If you’re like me you’ll hate flying. It’s not fear of flying, it’s hatred of the boredom, the crying kids, the discomfort of trying to concertina yourself into too-small seats and popping ears that make flying great distances awful.
If you’re a seasoned adventurer you’ll know most of these tips and tricks that make flying intercontinental rather more bearable, but if it’s your first time flying more than two or three hours then the advice that follows could make your flight bearable.
Your Flight Starts Long Before You Embark
Preparation for a long haul flight really starts when you book your ticket. Book a ticket for a terrible time of day. Honestly, if nobody else wants to take that flight you’ll get your seat cheaper and have options if you’re flying an airline that allows seat pre-booking. Always book a seat by the exits. You get plenty of legroom and the only concession is that you have to promise to help people off in the event of a crash. Order food you know you like. If you have any dietary requirements don’t rely on them having options at 50,000 feet. And this is no time for experiments, if you don’t know what surstromming is, don’t order it.
The next stage of preparing for your long haul flight is not packing. You’ll think you’re crushing it buying all the clothing and equipment you’ll need at home well in advance of your travel date. What will actually happen is that you’re going to buy a lot of stuff that you won’t need and you’re going to have to carry it around with you everywhere you go and wait when you check it in and at baggage claim to collect it. Why not travel light and buy what you need when you get there? Just take the essentials with you and the stuff that’s harder to get once you’re there. Check out the reviews on a site like travels2go before you buy. For the smaller stuff, it’s very unlikely that you will be heading anywhere today that won’t have a few local shops where you can buy the supplies you need.
When you arrive at the airport with your incredibly reduced luggage, you’ll be dressed in several thin layers of your most comfortable clothing. Air quality on a ‘plane is rubbish and you never know if you’re going to be in a draft or sitting next to someone who needs the aircon on all the time. A few layers means that you can add and remove clothing to maintain your temperature. Wear support socks too, even if you’re not afraid of DVT, they keep your feet from swelling and getting sore and swollen.
A trick that I love is wearing foam earplugs pushed in as far as they’ll go. Not only do they keep you from hearing howling kids and droning adults, they stop the air pressure from changing rapidly, meaning no popping ears! Without earache and a raging sinus headache, you might actually get some sleep.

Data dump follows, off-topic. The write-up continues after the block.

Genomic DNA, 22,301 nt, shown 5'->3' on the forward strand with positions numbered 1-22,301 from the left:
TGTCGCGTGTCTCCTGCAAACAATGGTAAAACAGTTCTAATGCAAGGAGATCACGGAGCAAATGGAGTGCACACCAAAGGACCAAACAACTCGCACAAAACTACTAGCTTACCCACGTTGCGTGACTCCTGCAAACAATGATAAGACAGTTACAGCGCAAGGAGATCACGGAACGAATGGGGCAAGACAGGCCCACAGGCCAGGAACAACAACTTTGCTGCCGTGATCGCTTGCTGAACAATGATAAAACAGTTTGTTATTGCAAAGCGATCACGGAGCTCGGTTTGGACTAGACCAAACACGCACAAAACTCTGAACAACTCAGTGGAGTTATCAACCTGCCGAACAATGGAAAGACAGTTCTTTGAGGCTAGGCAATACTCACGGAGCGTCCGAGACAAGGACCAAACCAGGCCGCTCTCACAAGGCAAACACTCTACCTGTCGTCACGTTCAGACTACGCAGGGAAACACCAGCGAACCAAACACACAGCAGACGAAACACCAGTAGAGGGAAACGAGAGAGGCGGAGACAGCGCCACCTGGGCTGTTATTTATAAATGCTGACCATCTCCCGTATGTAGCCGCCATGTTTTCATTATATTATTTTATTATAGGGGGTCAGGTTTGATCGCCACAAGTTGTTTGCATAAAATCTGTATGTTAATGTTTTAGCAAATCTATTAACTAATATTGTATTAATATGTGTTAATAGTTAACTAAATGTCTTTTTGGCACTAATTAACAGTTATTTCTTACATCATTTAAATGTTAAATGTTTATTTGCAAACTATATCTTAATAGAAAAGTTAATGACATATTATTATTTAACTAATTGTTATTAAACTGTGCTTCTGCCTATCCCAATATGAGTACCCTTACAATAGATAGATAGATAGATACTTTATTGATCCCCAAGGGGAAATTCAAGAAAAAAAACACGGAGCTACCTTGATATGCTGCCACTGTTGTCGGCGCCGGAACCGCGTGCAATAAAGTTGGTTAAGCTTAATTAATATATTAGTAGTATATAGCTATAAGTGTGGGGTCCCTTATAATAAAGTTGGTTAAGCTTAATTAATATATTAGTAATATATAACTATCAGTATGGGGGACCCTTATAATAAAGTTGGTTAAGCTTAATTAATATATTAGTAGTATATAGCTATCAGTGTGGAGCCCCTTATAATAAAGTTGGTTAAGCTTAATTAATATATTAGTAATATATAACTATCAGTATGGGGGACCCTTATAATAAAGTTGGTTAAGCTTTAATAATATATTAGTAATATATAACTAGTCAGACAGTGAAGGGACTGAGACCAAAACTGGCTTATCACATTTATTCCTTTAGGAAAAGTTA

Talking of sleep, do take an eye-mask and neck pillow. Boredom is the worst thing about being stuck in a ‘plane for hours on end, so if you can sleep through it, so much the better. It’s really hard to concentrate on a book and the movies are never anything that you’d really like to watch so sleep is the best option.
If you really can’t sleep, drink plenty of water and not so much booze. As mentioned, the air quality is really low so keeping hydrated is a must. Drinking too much alcohol will make you need to pee, therefore losing more moisture and the altitude affects the way the body processes alcohol so you may get far more drunk than you expect or give yourself a stinking hangover, not a good start to your arrival in a new country.
Now, about that food you ordered when you booked your flight. Try not to eat it too quickly. Spinning it out will help your digestion, remember the altitude has messed with your metabolism, but leaving something for later gives you something to look forward to.
Sitting in one position in a cramped space is going to get pretty uncomfortable very quickly. Get up and go for a walk, have a good stretch or, if you’re trapped in a window seat with sleeping or grumpy neighbours, start doing chair exercises. It’s not perfect but it will stave off cramps and muscle stiffness.
As well as foam ear plugs, another must have is noise cancelling headphones or earbuds. Noise cancelling means that you won’t need to damage your own hearing to blot out the sounds of children and engines, and you won’t disturb those sitting around you with your own music. If you’re the sort of person who wants to try to read when in flight, put lots of short stories on your reader. With the many interruptions, disturbance and short attention span you won’t be able to get into a good book but shorter tales will keep you amused.
Another thing you’ll want to keep handy is your toiletries. Take a deodorant, alcohol free wipes toothpaste and toothbrush in your seat pocket. Having to struggle to get them from your bag in the overhead locker every time you want them is going to get really old.
Now when you land you should be able to walk straight up to passport control with your carry on, and stroll right out of the airport and into your next adventure.